Test items were randomly drawn for a subset of questions corresponding with content covered during specified weeks. Test times were reduced across the three assessments.

Sustainable learning through formative assessment: Using quizzes to maintain engagement

The ideal is to move from a teacher-centered to student-centered education. There can be a trap where people can fall into a technology-centered education (rather than technology-enabled). The presenter, Lynette Nagel, talked about the Chartered Accountants course at the University of Pretoria, for which there is increased demand, a call for international accreditation, and challenges such as a set curriculum and inflexible standards.

Pass rates have been dropping over the last few years to less than 60% in 2010. More students have been allowed into this qualification even if they hadn't done accounting at school, and had a poor score in an aptitude test. In the supplemental groups - Q1 there were 12 lectures per week, and Q2-4 there were 8 lectures per week. The group knew that the students had been working with unskilled teachers with a focus on rote learning, and they have poor English, little vocabulary, and poor problem-solving skills.

The group started with focus group interviews with the students, and explored why the students did so poorly initially. Social commitments, poor time management, other subjects, and a large number of tests were big issues. Accounting was not seem as important and the students did not realise that the theory was important.

The initiative first addressed the issue of Accounting not being seen as important...and increased the scaffolding, so, for example, students realised that they had to study the theory before doing the practicals. The numbers grew in the supplemental teaching classes with students sitting in the aisles. One solution was to use the tutors. The tutors are second year, average students, and are closer to their students than the lecturers are. Technology was then used to create a Socratic environment drawing on a 3-step process. The Tutors were supported to create a good multiple choice quiz, and only focussed on the key concepts of a specific theory per week. Simple lay-language was used, and each question had to have feedback in ordinary language. Catches in the question were also explained, and calculations came with explanations. The questions were all uploaded into WebCT Vista.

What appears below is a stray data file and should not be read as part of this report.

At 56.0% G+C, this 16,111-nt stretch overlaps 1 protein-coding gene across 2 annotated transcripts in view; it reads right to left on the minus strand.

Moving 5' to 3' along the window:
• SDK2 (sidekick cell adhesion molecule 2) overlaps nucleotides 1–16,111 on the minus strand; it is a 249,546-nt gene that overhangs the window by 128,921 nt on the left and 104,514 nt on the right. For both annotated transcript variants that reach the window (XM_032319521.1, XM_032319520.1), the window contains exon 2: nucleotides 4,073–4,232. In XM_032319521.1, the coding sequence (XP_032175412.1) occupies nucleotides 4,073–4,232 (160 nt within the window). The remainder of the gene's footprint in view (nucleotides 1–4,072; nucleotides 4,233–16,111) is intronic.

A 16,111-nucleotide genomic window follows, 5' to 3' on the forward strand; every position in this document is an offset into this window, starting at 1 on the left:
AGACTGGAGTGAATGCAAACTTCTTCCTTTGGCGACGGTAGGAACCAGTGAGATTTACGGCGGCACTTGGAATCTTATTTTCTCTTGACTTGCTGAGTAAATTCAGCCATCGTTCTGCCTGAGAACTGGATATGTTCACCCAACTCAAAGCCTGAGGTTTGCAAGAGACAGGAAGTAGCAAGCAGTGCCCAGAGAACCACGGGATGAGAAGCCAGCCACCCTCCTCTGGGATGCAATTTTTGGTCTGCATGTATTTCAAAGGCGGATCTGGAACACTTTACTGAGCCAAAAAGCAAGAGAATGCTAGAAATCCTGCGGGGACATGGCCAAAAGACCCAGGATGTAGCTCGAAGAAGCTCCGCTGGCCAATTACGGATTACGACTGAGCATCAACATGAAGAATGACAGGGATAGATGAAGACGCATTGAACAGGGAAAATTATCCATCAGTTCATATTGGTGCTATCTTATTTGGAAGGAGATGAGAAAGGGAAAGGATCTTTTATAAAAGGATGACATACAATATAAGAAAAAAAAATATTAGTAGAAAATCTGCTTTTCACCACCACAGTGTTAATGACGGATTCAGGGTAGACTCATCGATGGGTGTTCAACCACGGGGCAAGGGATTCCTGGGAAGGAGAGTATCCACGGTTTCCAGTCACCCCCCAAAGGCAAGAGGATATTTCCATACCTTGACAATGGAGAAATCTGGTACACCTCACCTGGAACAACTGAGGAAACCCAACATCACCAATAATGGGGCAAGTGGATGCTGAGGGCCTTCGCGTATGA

The students completed the quizzes, and the tutors were able to see where the issues were and help the students individually. The students reported that they found the quizzes useful, and particularly liked the immediate theory. There were also comments about being able to chunk up the learning and have a cumulative sense of learning. Eight-one percent of students repeating the course saw the quiz as generally useful, 84% saw the feedback generally useful, the first time students (86%) valued having a second attempt at the quiz, but only 38 to 50% saw the quizzes were useful for preparing for formal tests.

By 2012 the pass rate was 75%. This appears to be really strong support for a way of scaffolding students who are used to a teacher-centred, rote learning environment. These students may have found it quite tricky to transition to a less structured approach. While it wasn't a ground-breaking study, it did illustrate how a combination of online learning and a tutor-based approach can be effective.

Monday, November 26, 2012